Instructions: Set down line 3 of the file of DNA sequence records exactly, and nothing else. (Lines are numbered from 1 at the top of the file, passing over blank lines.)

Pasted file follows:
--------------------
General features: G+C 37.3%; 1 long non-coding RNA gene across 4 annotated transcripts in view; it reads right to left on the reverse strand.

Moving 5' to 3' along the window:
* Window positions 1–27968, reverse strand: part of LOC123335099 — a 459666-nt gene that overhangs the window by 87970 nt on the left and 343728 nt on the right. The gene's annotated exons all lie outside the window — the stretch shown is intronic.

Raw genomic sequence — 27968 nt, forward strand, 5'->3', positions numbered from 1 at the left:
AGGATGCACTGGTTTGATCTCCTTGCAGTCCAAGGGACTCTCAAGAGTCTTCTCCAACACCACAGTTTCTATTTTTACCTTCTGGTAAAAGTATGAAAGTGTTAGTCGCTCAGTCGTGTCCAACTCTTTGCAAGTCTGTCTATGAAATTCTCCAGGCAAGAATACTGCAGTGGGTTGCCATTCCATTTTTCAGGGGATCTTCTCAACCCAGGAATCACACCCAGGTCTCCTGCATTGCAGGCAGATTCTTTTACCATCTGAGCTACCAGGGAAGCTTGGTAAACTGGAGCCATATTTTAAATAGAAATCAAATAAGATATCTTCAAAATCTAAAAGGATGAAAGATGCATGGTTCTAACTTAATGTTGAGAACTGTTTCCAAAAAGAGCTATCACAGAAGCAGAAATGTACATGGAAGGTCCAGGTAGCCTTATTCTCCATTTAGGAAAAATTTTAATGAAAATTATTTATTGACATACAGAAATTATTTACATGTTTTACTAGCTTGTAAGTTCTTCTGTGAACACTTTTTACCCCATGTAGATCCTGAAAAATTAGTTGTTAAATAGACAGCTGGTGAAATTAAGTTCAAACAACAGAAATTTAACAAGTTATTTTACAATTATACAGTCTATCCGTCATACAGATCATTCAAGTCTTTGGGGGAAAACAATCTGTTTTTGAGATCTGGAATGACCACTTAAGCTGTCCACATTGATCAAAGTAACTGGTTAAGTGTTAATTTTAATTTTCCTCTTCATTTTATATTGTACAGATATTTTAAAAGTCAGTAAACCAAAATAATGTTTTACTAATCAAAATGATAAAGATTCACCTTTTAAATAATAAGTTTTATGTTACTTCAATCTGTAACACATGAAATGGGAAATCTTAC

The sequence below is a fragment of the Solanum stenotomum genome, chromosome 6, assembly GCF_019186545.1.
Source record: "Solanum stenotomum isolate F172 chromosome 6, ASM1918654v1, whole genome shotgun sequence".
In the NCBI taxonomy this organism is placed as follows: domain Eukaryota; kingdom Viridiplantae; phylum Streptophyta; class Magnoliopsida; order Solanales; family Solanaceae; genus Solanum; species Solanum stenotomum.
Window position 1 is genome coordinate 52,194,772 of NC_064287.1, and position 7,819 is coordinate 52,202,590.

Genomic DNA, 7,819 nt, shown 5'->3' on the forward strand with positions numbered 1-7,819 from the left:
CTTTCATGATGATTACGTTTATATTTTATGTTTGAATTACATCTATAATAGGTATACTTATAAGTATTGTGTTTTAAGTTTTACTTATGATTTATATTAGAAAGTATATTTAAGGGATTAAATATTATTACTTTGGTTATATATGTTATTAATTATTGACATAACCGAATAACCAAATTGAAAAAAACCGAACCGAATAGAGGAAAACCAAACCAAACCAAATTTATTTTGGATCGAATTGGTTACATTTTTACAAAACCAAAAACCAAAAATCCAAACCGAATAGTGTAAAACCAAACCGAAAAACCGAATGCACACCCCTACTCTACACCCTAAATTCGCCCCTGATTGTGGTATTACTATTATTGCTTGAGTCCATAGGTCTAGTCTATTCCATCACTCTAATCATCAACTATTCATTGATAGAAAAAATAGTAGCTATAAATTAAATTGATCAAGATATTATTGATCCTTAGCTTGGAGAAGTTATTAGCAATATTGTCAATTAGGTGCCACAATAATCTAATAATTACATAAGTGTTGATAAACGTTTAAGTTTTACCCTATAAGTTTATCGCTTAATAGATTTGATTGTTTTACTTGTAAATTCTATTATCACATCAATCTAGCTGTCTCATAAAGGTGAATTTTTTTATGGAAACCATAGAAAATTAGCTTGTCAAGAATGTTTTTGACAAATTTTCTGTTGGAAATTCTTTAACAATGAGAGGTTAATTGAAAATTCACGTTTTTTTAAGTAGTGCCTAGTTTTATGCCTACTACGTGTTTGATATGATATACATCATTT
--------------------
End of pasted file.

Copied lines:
* Window positions 1–27968, reverse strand: part of LOC123335099 — a 459666-nt gene that overhangs the window by 87970 nt on the left and 343728 nt on the right. The gene's annotated exons all lie outside the window — the stretch shown is intronic.